The latter portion, however, most precious blood of all—that of of this prophecy demands especial our Lord Jesus Christ,) shed by them attention; and I would submit that subsequent to a very remote murder. this Zacharias, - the son of Ba- It may also be remarked, in passing, rachias, whom ye slew between the that the Bible no where expresses temple and the altar,” was not the that the prophet Zechariah came to prophet Zechariah, whose writings his death by violence. are extant in our Bibles, nor Zech- Our Lord then pathetically laariah, the son of Jehoiada the

ments the obstinacy of the Jewish priest,” who is mentioned (2 Chron. nation in rejecting him; and prexxiv, 20, 21) to have been slain dicts that their house, or temple, in the court of the temple; but should be left desolate ; and that Zacharias, the son of Baruch, who, they should not see Him (their as Josephus relates, was slain by Messiah) henceforth, till (instead of the Zealots, in the middle of the making him a curse* as they were temple, just before the destruction about to do) they should hail Him of that temple by the Romans. as a blessing. By the expression, It does not indeed appear from the 'ye shall not see me,we must not historian, that this Zacharias was a understand that they would not do christian martyr ;-but we should so visually and bodily, for we know bear in mind that Josephus wrote they saw much of him in this sense his history to propitiate the favor afterwards; but that they would not of the Romans towards his country, discern him spiritually, and in faith, and to exalt it in their eyes; and

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to be that Messiah who was to that he passes over, as far as it is gather them together," until his possible for an historian so to do, second coming. The disciples seem all mention of the christians what- to have had their minds so far en

* Deut, xxi, 23; Gal. iii, 13.

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lightened, as to understand our 'wait patiently) unto (or for) the end Lord's meaning, and began, as it the same shall be saved.”—The were, to lament the fate of their Gospel was to be preached for a beautiful temple ; for “ they came witness to all nations; and then to him to shew him the buildings,” the end should come.and, as St. Mark has it,

The specific branch of our Lord's thein said, Master, see what manner answer commences at the 15th verse of stones, and what buildings are of the 24th chapter. In reply to the here !” and St. Luke says, Some first question of the disciples, he 'spake of the temple, how it was gives a detail of the signs which

adorned with goodly stones and should take place prior to the de' gifts.” Jesus affirms, in reply, that struction of Jerusalem, and enable notwithstanding all its glory, there them to provide for their safety.-should not be left one stone upon Then follow predictions of the tribuanother. The disciples then ask lations which would begin with that Him (as I apprehend) three distinct event, and continue through all subquestions :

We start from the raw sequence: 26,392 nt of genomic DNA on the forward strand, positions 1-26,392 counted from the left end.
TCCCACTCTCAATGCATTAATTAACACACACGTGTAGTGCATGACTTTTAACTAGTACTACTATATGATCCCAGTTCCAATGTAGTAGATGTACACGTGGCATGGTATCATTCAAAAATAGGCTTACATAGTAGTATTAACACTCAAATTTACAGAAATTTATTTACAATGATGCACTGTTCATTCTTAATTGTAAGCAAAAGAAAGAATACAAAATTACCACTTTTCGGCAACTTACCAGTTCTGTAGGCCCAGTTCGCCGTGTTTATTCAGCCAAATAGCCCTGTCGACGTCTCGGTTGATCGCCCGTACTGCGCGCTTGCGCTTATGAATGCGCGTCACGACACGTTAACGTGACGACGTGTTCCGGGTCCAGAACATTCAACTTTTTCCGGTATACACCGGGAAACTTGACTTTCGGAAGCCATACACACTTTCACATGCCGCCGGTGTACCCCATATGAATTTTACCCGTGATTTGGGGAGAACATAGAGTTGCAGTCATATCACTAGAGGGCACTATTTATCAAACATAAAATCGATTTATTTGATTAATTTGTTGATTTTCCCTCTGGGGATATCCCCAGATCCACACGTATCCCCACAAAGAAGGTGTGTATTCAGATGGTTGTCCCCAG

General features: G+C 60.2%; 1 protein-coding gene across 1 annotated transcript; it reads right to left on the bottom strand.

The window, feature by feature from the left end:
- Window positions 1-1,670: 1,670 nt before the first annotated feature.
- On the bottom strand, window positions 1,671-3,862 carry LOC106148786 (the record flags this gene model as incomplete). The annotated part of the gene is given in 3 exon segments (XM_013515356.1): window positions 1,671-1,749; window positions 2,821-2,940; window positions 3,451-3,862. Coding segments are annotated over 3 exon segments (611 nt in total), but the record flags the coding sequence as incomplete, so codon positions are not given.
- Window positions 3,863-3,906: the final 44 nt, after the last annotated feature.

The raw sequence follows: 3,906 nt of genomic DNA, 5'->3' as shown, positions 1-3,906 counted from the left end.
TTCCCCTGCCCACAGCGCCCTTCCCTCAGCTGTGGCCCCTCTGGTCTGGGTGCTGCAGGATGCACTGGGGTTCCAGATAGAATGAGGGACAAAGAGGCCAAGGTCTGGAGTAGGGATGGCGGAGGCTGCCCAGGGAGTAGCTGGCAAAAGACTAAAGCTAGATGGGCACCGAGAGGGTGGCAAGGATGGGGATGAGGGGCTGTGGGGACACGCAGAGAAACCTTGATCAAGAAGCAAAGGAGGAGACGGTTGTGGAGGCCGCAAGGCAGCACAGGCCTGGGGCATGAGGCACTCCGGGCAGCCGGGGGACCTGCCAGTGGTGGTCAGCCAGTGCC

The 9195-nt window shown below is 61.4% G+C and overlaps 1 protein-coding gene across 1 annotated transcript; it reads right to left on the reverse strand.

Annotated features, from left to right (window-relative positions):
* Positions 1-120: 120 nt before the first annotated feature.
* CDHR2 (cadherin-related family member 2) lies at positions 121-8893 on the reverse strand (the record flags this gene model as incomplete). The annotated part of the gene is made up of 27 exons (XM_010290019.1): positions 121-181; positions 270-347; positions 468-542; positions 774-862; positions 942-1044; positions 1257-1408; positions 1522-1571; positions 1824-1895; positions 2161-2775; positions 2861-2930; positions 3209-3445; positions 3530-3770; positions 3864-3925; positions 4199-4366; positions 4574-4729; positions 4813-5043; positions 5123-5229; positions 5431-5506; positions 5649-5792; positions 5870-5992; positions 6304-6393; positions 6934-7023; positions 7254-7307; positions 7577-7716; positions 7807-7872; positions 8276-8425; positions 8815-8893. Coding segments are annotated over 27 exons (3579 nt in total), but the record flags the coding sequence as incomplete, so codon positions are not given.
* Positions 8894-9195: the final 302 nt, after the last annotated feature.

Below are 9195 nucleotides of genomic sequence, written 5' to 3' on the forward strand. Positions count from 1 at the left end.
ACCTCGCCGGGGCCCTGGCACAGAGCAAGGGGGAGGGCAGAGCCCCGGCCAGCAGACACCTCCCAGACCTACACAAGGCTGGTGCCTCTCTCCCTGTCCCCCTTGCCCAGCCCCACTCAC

sequent ages until his second coming. When shall these things As to their second question, He be?-i. e. the destruction of the says, “ Then (or after that) shall temple and nation ;

appear the sign of the Son of Man What shall be the sign of 'in heaven, and then shall all the thy coming?"

tribes of the earth mourn, and they And of the end of the shall see the Son of Man coming, world?

in the clouds of heaven, with Our Lord seems to answer these power, and great glory, &c.” He questions (each having a manifest beautifully illustrates the approach relation to, and dependence on, the of these events (viz. the destruction other, and yet being distinct) first of Jerusalem and the second advent) generally, then specifically ;-—and by a reference to the familiar evithere is doubtless throughout the dence of the approach of summer, whole a designed obscurity, in some by the fig-tree putting forth leaves. respects, in order that the people of Then he declares that that generaGod might, in all ages, have exercise tion,” or race of people, (although for their faith, humility, and diligent their nation might be destroyed,) inquiry.

should remain till all these things The first or general branch of his should be fulfilled; and that heaven answer is as follows.

and earth, (kingdoms and peoples,) He warns them against false should pass away, but his words Christs, and not to be troubled at should not pass away. How very news of wars and commotions; remarkably, in this view of our for such things must come to pass Saviour's meaning, have these prebefore the end. Great judgements dictions been accomplished ! were to be but “the beginning of He then tells them, that the sorrows.'' His saints were to be day and hour" is known only to the persecuted; false prophets were to Father;—therefore they must watch, arise; iniquity was to abound, and and not suffer their vigilance to abate the love of many to cold. by thinking he delayed, (or would not " But," he interposes, (doubtless for perform his promise of,) coming; the support and encouragement of his for he would come, in a day and hour, people in those times of trial, through of which the slothful, and the evil, all ages)“ he that shall endure (or should not be aware.

The parable